Jessican Chastain portrays the main character in the film, Maya, who is the CIA analyst who, over the course of many years tied enough circumstantial evidence together to track down Bin Laden's location.  Again, cross referencing the info in No Easy Day to this portrayal leads one to believe that both sources accurately depict "Maya" as an intelligent, driven, ball busting, pain in the ass, disliked by her peers, analyst.  Chastain gets this point across despite her somewhat "too high for this role" pitch of her voice which had me wondering if they could have found an actress that sounds less like a whiny college co-ed for the part.

In the end my favorite parts of the film are those that remind the viewer that 9-11 was not a one off, singular event unlikely to recur but instead simply one in a series of attacks on Western citizens around the world over the period of decades.  It reminds one that it was an extended and brutal war we were/are fighting and one that is not covered by rules that in retrospect look as moronic and short sighted as the waves of WWI soldiers sent en mass, shoulder to shoulder into the uncaring maw of fixed machine gun positions.  Thank god for those men and women willing to do what it takes to protect the rest of us.  Hopefully this very good film gets that point across to at least some people out there...

Tuesday, March 26, 2013

Jesse Jackson Can't Draw a Crowd in Detroit!

Poor, poor Jesse Jackson...

With his son facing sentencing for fraud, conspiracy and a host of other items and Jesse's coalitions going downhill faster than the ratings over at MSNBC, the race baiting huckster decides to pop his head out of his mistress' hole long enough to "protest" the new emergency manager put in place by the governor of Michigan over the city of Detroit.  The city and the people of Detroit have shown themselves incapable of governing themselves and have driven the city into a third world apocalyptic image of African American slums--but that's really not the point here...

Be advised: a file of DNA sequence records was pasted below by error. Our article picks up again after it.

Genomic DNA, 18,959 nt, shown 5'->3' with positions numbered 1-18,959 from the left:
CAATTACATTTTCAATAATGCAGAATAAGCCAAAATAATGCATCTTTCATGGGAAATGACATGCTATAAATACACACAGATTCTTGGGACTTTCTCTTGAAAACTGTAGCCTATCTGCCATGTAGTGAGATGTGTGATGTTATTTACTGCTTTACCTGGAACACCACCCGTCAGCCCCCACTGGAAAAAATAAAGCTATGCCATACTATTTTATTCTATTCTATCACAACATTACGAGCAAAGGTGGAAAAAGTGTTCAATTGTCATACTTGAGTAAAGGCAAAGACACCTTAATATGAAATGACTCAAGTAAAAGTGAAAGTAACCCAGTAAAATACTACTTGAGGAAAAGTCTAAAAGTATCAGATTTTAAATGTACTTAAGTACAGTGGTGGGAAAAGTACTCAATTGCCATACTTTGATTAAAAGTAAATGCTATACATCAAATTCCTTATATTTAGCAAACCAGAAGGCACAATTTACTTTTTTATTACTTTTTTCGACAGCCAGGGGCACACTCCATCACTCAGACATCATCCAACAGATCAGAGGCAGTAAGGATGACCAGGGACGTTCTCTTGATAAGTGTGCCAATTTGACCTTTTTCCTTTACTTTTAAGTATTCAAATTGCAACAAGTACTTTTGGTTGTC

The greater point is that Jesse couldn't rally more than an estimated 35-100 people at his downtown Detroit protest against Mr. Orr, the appointed emergency manager.  The people of Detroit are either too cold, too scared or too smart to buy into Jackson's 50 year old diatribes--and good for them.  If only more people and particularly companies had stood up to Jackson along the way, millions of dollars could have been kept out of the hands of do nothing criminals.